The hard-to-execute flip-flop-flip

THE HARD-TO-EXECUTE FLIP-FLOP-FLIP…. We must never forget that Republican leaders in Washington are people of principle — weak, malleable, easily-abandoned principles.

In the Bush era, for example, GOP officials considered the budget reconciliation process a routine and inoffensive legislative procedure. During the fight over health care reform, those identical Republicans decided that the identical process was an outrageous abuse, an insult to American democracy, and ultimately, cheating.

Now that there’s a GOP House majority, wouldn’t you know it, some leading Republicans have decided they kind of like reconciliation after all.

Look who’s suddenly all for passing things in Senate with 51 votes.

In a new column entitled “Democrats can’t filibuster ObamaCare repeal,” Karl Rove argues that Republicans can use the budget reconciliation process to repeal the health care law with 51 votes. That’s the filibuster-proof process that allowed Democrats to tweak revenue and spending measures in the greater health care law, which Republicans at the time compared to Chicago-mob style politics.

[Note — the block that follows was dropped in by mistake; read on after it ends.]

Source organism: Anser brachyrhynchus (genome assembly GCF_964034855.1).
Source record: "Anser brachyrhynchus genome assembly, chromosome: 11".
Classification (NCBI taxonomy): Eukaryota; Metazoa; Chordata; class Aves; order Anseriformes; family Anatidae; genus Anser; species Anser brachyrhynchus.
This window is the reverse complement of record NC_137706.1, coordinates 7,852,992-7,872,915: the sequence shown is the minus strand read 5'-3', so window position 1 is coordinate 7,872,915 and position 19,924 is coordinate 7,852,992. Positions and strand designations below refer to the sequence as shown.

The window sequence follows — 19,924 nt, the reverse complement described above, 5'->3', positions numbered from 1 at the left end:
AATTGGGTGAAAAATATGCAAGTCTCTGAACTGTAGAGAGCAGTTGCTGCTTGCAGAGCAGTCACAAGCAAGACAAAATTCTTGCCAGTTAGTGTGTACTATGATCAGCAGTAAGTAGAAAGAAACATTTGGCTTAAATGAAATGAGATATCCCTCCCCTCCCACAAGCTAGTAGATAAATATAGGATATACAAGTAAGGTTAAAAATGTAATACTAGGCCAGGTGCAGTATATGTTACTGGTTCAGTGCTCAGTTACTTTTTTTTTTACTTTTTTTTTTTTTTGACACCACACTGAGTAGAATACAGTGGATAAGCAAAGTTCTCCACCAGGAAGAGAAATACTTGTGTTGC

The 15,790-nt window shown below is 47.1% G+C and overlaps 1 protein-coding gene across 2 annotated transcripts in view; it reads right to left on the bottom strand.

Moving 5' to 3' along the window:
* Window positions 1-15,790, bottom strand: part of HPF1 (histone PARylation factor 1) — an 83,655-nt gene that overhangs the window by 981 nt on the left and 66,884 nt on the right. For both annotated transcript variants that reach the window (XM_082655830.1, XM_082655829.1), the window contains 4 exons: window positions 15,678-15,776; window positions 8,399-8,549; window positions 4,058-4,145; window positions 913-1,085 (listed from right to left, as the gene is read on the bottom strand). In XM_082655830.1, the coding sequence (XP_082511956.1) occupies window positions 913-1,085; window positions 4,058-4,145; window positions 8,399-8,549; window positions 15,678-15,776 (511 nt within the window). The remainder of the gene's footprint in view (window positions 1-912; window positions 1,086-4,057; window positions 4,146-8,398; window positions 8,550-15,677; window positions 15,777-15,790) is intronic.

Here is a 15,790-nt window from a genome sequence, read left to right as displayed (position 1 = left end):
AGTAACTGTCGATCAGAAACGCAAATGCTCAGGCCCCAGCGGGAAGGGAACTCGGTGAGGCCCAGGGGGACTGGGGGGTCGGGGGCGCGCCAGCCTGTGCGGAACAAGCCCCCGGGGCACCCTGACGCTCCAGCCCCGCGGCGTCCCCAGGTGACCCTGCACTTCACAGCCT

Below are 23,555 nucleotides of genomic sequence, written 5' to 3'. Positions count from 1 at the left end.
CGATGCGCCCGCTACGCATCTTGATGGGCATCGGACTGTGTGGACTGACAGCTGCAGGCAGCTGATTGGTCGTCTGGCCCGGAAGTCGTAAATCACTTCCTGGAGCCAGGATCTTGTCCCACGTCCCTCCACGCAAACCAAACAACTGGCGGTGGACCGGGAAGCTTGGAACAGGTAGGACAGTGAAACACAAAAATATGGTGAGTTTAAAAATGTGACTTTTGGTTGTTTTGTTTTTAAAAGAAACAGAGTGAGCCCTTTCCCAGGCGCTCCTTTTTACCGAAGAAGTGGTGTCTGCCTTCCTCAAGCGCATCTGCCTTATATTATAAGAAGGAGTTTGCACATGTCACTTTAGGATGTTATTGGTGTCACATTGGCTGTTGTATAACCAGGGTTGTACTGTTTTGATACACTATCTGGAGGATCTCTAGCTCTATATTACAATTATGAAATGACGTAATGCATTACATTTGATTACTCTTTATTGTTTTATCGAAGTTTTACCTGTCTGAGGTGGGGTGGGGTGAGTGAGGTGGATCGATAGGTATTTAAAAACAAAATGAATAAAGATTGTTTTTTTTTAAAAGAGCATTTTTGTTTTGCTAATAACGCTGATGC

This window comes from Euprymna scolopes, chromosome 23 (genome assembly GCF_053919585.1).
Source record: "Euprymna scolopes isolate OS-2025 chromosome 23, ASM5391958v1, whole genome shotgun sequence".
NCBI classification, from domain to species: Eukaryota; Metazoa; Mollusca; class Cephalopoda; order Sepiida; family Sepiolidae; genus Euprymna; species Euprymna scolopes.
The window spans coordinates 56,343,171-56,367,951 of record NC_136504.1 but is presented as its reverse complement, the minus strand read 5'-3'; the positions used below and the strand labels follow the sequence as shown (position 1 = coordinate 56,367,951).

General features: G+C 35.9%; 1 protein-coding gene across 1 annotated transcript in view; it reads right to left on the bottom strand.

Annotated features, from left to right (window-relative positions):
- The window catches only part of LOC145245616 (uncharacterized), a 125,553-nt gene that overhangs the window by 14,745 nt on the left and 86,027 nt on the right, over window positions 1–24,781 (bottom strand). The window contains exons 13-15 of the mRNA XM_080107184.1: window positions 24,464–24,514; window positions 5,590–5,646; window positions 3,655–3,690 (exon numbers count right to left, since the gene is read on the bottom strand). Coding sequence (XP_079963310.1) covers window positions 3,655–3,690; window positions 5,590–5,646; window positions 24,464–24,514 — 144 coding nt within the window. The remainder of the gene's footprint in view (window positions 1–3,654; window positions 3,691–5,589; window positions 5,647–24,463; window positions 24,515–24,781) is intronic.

On March 1, 2010 Rove himself called that “changing rules midstream.”

It’s not just Rove. Former Republican Sen. Judd Gregg, who recently retired, went from loving reconciliation, to equating it with organized crime, to loving it again.

All of this, by the way, comes a month after congressional Republicans decided “deem and pass,” a legislative procedure that drove the GOP to apoplectic hysteria last year, really isn’t so bad after all.

Anyone counting on shame to discourage Republicans from engaging in the exact same tactics they recently denounced is bound to be disappointed.

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